It's around midnight, and I'm in the lobby of a loft building in SoHo, waiting for Lenny Kravitz, and I'm feeling savagely insecure. We're to go to a nightclub, GoldBar, and in my mind, I'm doing that old high-school composition thing, compare and contrast, and the subjects are Kravitz and yours truly. We're both 43, but he's a multimillionaire and I have no money in the bank, though I do have a nice amount of debt. He's famously handsome, the Brad Pitt of rock'n'roll, and has been married to Lisa Bonet and linked to Nicole Kidman and Naomi Campbell, among others. I'm bald, and my false front tooth has turned brown from coffee. He's sold millions of records singing about love -- his new album is called It Is Time for a Love Revolution.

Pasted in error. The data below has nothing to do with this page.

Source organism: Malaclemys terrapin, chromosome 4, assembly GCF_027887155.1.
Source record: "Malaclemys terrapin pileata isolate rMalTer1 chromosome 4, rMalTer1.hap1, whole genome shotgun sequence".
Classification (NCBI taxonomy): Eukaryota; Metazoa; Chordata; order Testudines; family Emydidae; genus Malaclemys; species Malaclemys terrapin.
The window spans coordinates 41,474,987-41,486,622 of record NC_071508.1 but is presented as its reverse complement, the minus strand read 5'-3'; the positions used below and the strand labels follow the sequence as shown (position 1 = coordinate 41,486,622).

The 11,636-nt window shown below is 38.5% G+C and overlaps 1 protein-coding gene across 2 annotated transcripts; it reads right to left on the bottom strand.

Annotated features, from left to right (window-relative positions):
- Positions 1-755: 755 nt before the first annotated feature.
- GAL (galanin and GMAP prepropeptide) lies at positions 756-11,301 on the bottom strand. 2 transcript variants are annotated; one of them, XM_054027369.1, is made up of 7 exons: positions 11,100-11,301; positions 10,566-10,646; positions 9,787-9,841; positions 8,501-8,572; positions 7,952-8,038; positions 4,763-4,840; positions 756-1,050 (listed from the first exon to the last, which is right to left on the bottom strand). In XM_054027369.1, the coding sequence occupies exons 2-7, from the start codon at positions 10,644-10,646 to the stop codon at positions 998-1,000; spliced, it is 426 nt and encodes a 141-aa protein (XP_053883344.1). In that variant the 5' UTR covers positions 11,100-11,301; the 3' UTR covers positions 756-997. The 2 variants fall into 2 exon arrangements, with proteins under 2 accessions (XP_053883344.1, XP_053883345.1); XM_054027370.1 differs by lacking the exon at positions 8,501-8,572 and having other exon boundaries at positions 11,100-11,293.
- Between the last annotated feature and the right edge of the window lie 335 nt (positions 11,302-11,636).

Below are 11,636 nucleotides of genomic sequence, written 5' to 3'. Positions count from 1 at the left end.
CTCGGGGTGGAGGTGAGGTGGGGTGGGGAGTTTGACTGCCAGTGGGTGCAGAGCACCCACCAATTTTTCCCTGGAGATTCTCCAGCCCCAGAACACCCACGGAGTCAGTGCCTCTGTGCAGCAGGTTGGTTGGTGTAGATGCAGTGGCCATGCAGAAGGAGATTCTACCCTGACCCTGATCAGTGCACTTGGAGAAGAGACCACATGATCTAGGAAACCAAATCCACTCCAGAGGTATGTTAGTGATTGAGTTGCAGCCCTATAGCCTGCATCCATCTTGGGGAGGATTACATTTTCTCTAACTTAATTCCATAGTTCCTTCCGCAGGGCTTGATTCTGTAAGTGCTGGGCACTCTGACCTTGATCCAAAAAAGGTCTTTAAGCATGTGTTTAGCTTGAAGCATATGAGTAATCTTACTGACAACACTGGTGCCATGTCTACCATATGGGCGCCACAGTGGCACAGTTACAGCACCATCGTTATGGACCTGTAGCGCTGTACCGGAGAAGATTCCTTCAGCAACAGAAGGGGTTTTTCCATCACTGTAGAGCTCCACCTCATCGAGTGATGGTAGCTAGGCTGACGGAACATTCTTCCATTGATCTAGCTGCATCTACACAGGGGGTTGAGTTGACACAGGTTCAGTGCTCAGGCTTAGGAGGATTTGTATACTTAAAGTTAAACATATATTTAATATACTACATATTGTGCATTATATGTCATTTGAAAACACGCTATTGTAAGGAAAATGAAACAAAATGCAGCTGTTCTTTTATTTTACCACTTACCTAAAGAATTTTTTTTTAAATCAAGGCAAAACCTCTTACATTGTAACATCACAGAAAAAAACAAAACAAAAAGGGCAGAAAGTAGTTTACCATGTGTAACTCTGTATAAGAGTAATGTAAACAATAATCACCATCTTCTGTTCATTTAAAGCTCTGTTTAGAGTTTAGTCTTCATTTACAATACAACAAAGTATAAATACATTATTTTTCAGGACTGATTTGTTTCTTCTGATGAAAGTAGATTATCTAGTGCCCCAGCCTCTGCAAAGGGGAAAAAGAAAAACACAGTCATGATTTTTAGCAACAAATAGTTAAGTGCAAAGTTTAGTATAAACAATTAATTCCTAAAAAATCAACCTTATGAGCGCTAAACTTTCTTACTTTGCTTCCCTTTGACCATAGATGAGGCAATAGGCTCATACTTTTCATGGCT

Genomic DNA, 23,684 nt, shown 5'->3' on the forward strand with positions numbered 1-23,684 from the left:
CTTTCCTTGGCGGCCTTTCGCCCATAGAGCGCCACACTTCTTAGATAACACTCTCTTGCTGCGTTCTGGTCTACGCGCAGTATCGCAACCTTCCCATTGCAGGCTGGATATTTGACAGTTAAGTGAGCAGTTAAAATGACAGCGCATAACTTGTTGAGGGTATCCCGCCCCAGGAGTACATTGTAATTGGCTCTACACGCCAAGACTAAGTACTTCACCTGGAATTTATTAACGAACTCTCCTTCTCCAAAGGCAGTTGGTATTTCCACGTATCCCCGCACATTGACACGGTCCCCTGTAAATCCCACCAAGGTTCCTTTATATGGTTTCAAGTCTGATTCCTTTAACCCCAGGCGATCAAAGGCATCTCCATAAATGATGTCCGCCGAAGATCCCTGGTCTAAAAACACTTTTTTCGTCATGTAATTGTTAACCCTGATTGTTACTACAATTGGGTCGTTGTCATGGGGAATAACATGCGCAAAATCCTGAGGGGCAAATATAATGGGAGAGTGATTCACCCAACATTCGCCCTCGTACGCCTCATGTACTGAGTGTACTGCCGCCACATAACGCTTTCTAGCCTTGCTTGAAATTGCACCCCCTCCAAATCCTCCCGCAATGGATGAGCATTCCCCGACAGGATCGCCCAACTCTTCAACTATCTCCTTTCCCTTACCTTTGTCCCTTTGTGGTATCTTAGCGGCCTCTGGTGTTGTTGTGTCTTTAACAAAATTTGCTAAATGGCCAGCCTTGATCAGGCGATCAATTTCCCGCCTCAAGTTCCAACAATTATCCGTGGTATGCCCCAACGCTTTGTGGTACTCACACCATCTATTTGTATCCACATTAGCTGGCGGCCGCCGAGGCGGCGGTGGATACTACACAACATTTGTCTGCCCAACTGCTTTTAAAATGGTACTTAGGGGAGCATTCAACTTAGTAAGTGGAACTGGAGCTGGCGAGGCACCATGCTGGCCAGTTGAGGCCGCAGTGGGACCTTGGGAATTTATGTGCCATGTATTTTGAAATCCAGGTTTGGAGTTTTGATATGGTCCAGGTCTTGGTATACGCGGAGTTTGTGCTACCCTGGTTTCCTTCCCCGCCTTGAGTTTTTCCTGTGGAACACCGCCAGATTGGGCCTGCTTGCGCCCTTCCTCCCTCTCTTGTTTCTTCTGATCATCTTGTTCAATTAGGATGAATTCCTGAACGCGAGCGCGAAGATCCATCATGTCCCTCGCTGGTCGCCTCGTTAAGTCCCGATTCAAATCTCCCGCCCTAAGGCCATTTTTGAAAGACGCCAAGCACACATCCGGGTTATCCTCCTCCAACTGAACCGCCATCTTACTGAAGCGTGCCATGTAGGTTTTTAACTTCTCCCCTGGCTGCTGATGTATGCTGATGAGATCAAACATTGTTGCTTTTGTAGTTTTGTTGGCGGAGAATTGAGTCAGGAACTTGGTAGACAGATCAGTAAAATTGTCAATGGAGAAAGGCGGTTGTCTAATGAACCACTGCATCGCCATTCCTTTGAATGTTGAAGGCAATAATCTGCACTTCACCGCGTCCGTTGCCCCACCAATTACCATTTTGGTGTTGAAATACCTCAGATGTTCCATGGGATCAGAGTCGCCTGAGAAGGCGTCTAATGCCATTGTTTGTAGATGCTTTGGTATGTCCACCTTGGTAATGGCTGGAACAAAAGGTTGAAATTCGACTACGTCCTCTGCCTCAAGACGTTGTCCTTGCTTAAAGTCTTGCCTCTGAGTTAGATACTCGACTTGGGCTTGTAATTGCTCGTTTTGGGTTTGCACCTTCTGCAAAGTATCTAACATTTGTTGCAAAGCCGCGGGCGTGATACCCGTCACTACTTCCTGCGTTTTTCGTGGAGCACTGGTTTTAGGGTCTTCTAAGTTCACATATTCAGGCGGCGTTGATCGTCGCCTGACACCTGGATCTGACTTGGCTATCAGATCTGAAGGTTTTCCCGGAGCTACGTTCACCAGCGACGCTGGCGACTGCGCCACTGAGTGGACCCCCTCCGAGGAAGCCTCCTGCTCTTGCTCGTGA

Black metal gates swing open, and I steer my car up Marilyn Manson's driveway. It's a small hill, and there are odd, looming trees on both sides, forming a canopy, a scary dark tunnel. Manson lives in Chatsworth, a suburb of Los Angeles, it's around 9 P.M. on a moonless March night, and I feel like I'm in a goth version of Sunset Boulevard. Will I end up dead in some swimming pool, like the writer played by William Holden? I ring the front doorbell of the mansion, which has a grand, old-Hollywood look to it. The door opens and standing before me is a stocky young man in a dark T-shirt and loose jeans. There are two rings through his lips. "Follow me," he says. I enter the front hall, and about 20 feet away is a large, empty circular room; the only thing in it is a single white cat. Its shoulders are hunched, and it looks frightened.